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‘Indians should move towards consuming foods that are locally produced’ says Food Technology scholar and Apeejay alumna

Jaisal Kaur Sidhu, who studied at Apeejay, Faridabad shares why promoting local varieties of fruits and vegetables is the need of the hour. In an interview, she also helps bust food-based myths



Coming from a family of engineers, Jaisal is the first in her family to be part of the Food Technology field. She decided to make a career in this sector as a school student. A fitness-enthusiast with immense passion for her line of work, her advice to people is to eat everything but in moderation. Edited excerpts from the interview:

Please tell us about your educational background.

I completed my schooling from Apeejay in Faridabad. Till class 10, I studied at Apeejay Svran Global School, Faridabad Sector 21-D. For class 12, I was part of the Sector-15 branch of Apeejay in Faridabad. After that, I pursued an undergraduate and postgraduate degree in Food and Nutrition from Lady Irwin College, University of Delhi. I have recently completed my examinations in the year 2022.

What would be the next step for you?

I am looking for a job. The profile I am looking at would be either that of a Food Scientist, Quality Assurance or Quality Control professional. I have done a few internships in this field, including one under the Ministry of Commerce and Industry.

What would your future job entail?

As food scientists, one can be a part of the Research and Development (R&D) team or of the Food Safety vertical. In R&D, a person is required to design new and innovative products for the consumer market. S/he can also work on the nutrition composition of an existing product. As part of Food Safety, one is asked to look into the microbiology of the product, its physiology and where it would be safe for public consumption.

What are some exciting trends in the industry right now?

Currently, Space Food Research is stimulating. Scientists are trying to develop foods that can be stored for a lot of time in Outer Space and can serve the nutritional needs of astronauts. Research is on-going to keep the food fresh in conditions such as zero gravity, high pressure, etc.

The concept of nutraceuticals is upcoming. These are herbal powders or capsules derived from vitamins, minerals, and plants with specific medicinal properties to fight diseases and support resistance against illnesses.

Many countries are promoting the consumption of local foods. In India, I feel that we have several under-utilised varieties of fruits and vegetables that are limited to villages or tribal areas only. These should come to the urban markets. Promoting local produce will be an ideal step to serve the needs of people.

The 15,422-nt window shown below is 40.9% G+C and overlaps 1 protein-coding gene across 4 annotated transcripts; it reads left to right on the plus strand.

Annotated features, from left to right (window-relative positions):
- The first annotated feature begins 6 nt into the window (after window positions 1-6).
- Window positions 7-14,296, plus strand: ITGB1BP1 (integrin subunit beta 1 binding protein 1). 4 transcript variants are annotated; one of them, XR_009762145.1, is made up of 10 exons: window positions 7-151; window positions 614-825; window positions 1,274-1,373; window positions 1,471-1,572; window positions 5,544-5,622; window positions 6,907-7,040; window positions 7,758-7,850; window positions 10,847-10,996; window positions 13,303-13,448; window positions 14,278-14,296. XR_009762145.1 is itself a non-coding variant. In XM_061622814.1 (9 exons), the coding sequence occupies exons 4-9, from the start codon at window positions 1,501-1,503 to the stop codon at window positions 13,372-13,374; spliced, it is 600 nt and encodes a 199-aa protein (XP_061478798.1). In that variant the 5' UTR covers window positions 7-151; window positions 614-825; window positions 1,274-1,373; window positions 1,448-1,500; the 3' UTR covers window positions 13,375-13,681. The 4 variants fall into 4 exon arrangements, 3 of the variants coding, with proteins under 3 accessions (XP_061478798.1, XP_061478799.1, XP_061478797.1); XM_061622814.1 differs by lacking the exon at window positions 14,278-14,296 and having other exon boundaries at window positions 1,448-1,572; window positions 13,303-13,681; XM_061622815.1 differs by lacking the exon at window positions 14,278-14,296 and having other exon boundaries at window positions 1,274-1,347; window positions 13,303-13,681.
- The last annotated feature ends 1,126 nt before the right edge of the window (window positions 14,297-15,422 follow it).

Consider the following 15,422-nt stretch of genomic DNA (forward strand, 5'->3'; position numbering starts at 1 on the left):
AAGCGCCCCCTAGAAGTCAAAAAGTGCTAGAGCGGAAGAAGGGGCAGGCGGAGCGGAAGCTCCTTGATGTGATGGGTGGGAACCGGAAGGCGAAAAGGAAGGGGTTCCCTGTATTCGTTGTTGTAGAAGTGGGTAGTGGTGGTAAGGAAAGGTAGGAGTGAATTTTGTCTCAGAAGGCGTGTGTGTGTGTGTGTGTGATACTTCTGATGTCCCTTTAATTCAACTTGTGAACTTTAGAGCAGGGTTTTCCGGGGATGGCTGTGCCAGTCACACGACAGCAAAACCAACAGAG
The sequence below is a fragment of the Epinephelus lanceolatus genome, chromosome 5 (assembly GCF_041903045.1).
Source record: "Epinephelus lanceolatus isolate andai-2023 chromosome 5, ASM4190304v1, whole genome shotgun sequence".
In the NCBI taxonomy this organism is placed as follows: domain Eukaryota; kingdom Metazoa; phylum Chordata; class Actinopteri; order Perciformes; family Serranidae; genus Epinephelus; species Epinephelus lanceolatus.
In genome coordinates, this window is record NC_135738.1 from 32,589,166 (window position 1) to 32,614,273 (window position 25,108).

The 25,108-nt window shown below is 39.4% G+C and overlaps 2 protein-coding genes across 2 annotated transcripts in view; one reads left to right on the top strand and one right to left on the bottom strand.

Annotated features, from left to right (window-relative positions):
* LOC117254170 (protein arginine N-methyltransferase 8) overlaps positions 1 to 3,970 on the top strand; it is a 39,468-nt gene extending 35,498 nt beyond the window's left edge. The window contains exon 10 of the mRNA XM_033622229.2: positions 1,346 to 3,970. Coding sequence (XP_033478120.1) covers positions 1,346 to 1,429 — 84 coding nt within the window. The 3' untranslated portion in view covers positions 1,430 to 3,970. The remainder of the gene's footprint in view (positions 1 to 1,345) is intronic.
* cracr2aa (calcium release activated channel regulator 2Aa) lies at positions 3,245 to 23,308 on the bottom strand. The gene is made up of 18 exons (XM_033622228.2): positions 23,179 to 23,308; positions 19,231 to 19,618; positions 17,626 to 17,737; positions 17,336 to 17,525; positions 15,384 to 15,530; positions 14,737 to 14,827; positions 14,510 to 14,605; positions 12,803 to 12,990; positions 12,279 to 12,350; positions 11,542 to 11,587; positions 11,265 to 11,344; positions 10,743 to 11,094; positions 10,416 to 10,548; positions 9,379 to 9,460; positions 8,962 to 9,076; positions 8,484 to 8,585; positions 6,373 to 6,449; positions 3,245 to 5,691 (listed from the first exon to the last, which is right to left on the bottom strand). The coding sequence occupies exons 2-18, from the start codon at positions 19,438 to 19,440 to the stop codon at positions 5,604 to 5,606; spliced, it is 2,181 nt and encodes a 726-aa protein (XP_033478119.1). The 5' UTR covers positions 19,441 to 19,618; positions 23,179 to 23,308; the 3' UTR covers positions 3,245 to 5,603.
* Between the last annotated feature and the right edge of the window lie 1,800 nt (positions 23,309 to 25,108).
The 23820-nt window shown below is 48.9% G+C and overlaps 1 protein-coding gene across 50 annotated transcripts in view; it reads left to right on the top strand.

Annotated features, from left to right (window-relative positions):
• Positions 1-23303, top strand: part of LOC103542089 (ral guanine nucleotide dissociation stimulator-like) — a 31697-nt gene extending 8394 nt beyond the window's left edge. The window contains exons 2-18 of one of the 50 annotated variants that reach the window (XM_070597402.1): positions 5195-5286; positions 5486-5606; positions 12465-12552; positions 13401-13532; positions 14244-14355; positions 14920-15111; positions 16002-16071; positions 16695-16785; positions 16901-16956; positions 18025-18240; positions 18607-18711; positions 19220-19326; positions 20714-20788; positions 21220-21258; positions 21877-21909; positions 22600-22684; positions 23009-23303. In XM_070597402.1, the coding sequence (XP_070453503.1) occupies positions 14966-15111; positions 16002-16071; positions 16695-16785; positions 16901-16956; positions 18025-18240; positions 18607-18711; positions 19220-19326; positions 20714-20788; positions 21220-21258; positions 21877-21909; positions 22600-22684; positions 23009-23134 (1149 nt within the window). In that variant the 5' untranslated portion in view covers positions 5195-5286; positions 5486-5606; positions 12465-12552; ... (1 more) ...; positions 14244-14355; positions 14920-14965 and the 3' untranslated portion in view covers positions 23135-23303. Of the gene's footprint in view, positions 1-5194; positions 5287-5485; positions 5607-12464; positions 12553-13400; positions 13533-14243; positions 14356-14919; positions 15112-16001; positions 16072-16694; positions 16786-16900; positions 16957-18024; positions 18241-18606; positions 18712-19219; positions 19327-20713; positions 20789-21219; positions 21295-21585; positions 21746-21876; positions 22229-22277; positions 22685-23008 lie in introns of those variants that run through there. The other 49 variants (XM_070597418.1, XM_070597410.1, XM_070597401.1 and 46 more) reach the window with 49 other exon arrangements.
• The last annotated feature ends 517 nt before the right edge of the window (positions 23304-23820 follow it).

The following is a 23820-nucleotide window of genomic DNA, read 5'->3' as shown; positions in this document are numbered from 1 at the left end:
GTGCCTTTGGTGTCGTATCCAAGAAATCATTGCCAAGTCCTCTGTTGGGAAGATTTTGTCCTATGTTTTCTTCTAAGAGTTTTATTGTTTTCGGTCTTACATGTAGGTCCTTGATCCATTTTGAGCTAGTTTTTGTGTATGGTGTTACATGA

Do you suggest that Indians must focus on produce available in the country?

Yes. There is a field called Nutrigenomics. It is the study of how food affects a person’s genes and how a person’s genes affect the way the body responds to food. Nutrigenomics helps us know more about how genes and diet together may affect a person’s health and risk of developing diseases. In this respect, it is advisable for persons to consume items that are available in their geography to maintain a healthy life.

There is a growing trend about following certain diets to lose weight. Is it advisable?

So, let’s take an example of veganism. It means doing away with any dairy products or meat consumption. A vegan has to have plant-based foods. But, if we look at the kind of food available in India, we are a society dependent on plants for food consumption. However, I would like to add that these kinds of diets are ‘fad diets’ – similar to plans sold as the best and fastest approach to losing weight. These involve eliminating foods that contain necessary nutrients for your body. One often has to make up for the lost nutrients via supplements. Those who wish to follow it, can do it. But, they have to be mindful.

Your tips for those wanting to stay fit?

If you want to lose weight, a calorie deficit diet works the best. It means you consume the calories and then attempt to lose it as well. But in doing so, know your body composition and calculate how much you need to lose. Do a 20-minute exercise every day. Stay fit and active through the day!

Now let’s listen to some of your favourite memories of Apeejay, Faridabad?

My time at Apeejay Svran Global School was very special. I was in class 10 and made many friends there. We still keep in touch. My teachers were extremely supportive and I shared a personal connection with each of them. I love visiting the school and re-connecting with the then Principal, Ms. Purnima Vohra.

For students wanting to start in the field of Food Technology, your advice?

If you are in school, and still wondering what to pick for +2, then go for Science. Simply, because it will help you understand the science behind our bodies and foods. Keep reading about the field and stay updated. Refer to journals and e-magazines. Follow social media handles of World Health Organisation (WHO) and Food and Agriculture Organisation (FAO) to get accurate information. Also, do your due diligence and research before applying for a course in any university. Choose the field wisely. 

Mrini Devnani is a Principal Correspondent and Marketing Coordinator at Newsroom. She covers student achievements, conducts interviews, and contributes content to the website. Previously, she served as a Correspondent specialising in Edu-tech for the India Today Group. Her skill areas extend to Social Media and Digital Marketing. For any inquiries or correspondence, you can reach out to her at [email protected].